Washington, DC, which is hosting the 2012 International AIDS Conference this week, has a higher HIV/AIDS infection rate than African countries such as Ethiopia, Nigeria and Rwanda, ABC News reports. Approximately 3 percent of the city’s residents are infected with the virus with 7% of all Black males being HIV positive. Infection rates amongst Black females are lower at 2.9%. When the infection rate is above 5% it is considered a “generalized and severe epidemic.”
US-based Center for Disease Control and Prevention reports that about 1.2 million Americans are currently living with HIV/AIDS, an all-time high. African-Americans, who are 14 percent of the U.S. population, account for 44 percent of all new HIV infections and deaths in 2009, making them the largest group.
Despite the fact that globally infection rates are decreasing, 2.7 million new infections in 2012 compared to 3.2 million in 1990, the US still about 50,000 new infections every year, according to UN AIDS.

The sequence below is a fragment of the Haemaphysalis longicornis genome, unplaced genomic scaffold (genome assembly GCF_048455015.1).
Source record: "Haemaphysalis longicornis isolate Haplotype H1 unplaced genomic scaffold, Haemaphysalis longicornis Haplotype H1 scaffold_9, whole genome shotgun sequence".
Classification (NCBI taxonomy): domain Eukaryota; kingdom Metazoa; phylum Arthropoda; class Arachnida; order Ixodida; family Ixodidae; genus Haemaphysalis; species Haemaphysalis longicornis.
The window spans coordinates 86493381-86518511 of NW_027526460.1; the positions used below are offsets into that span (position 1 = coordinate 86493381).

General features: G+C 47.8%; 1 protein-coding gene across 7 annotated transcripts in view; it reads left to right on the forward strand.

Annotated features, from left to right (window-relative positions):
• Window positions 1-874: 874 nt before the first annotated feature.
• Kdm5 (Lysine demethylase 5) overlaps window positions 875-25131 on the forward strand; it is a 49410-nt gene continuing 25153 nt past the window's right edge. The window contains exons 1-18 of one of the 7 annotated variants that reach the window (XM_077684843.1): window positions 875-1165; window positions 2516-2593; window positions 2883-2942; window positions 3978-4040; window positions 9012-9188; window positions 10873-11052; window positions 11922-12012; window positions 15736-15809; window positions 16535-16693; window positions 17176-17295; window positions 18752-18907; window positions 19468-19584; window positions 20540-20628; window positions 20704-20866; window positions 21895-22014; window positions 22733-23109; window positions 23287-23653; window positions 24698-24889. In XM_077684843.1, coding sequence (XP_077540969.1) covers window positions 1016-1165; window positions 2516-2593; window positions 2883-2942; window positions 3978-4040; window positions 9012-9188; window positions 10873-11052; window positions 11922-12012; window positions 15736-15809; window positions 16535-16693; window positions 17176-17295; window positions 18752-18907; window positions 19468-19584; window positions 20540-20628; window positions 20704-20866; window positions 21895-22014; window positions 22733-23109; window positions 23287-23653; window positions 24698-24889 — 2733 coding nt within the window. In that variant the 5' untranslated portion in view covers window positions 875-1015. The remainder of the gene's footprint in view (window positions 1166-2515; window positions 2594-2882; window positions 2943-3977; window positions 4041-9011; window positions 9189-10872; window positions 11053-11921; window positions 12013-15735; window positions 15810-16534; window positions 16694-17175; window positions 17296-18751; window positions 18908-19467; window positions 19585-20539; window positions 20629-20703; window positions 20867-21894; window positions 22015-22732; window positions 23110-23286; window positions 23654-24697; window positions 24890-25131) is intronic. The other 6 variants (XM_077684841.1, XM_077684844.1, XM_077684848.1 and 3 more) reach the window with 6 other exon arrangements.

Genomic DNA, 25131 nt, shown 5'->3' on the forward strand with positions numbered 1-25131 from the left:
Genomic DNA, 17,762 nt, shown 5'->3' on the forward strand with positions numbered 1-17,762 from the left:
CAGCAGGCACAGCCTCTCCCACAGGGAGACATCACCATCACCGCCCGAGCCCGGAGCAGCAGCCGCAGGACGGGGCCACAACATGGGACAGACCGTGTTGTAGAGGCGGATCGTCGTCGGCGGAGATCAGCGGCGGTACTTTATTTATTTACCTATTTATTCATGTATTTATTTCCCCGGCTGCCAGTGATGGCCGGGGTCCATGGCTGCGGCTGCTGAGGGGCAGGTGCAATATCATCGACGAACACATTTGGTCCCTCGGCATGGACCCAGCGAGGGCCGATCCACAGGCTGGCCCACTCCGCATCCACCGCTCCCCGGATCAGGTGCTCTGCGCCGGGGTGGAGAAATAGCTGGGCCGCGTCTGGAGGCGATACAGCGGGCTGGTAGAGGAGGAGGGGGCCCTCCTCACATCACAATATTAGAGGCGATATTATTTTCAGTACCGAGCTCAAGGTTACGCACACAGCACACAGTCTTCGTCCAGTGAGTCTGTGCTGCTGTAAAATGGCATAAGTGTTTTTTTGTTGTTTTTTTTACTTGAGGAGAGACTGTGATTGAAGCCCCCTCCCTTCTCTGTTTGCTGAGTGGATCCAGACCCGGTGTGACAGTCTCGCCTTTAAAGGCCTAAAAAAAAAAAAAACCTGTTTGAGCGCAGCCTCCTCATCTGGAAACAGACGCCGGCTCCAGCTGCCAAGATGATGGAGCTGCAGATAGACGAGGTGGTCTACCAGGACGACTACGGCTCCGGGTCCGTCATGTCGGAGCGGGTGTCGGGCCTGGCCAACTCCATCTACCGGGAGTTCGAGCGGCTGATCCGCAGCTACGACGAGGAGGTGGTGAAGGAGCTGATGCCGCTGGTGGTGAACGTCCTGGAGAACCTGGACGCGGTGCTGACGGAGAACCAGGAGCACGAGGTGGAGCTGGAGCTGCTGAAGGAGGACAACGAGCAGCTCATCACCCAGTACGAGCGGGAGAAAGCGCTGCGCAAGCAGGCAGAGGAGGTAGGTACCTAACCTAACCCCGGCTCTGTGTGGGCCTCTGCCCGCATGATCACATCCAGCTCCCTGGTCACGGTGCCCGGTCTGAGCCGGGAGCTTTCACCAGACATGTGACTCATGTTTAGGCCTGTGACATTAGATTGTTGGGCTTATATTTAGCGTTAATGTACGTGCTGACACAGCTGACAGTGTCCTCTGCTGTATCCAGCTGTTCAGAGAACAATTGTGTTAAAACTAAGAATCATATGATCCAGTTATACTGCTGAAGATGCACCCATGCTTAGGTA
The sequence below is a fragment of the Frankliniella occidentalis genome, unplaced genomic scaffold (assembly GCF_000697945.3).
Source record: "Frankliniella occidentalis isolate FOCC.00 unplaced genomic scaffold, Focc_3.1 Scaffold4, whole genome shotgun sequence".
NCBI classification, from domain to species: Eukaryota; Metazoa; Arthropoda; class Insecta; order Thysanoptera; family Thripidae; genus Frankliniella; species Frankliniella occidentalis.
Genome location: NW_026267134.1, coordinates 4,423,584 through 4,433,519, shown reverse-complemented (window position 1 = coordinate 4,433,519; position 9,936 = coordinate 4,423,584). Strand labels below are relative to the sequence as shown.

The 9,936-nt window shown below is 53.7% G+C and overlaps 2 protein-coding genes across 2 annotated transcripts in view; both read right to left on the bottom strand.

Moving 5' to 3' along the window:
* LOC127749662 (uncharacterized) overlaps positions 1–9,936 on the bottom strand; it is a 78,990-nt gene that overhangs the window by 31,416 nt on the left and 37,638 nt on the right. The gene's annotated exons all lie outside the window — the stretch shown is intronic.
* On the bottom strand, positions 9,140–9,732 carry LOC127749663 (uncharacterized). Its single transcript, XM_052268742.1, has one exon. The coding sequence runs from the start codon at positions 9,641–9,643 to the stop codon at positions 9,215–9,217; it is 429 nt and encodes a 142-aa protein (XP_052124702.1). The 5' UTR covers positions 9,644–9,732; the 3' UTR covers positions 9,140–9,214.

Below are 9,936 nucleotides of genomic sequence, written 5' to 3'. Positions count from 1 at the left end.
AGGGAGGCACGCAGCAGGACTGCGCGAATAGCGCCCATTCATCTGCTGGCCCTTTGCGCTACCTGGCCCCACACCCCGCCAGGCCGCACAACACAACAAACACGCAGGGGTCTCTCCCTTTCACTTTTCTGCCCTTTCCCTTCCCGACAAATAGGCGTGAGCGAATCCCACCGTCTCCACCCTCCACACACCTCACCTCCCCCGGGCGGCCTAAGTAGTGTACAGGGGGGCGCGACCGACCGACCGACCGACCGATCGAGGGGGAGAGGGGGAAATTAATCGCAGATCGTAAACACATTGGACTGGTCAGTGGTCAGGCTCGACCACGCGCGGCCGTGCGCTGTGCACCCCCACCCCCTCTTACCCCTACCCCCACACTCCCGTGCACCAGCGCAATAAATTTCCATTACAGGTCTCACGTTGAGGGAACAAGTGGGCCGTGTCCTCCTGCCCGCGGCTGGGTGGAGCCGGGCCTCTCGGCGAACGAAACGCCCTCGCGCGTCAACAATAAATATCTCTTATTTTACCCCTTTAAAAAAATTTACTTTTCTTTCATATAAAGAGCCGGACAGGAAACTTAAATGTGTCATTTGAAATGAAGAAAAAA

The rate among heterosexual black women was 15 times more than the rate of white women and more than three times that of Latinas.
Gail Wyatt, associate director of the UCLA AIDS Institute, says that not enough attention is being paid to U.S. HIV/AIDS crisis: “Our challenges have to do with disparities we have always seen between those who can afford health care and those who are not in the health care system. We are talking about affordable care and who gets treatment and which populations are disenfranchised and have not gotten care and have no insurance.”
The Obama Administration adopted the first National Plan to combat AIDS at home in 2010.
Media Resources: ABC News 7/23/12
Photo credit to Flickr user Elvert Barnes.
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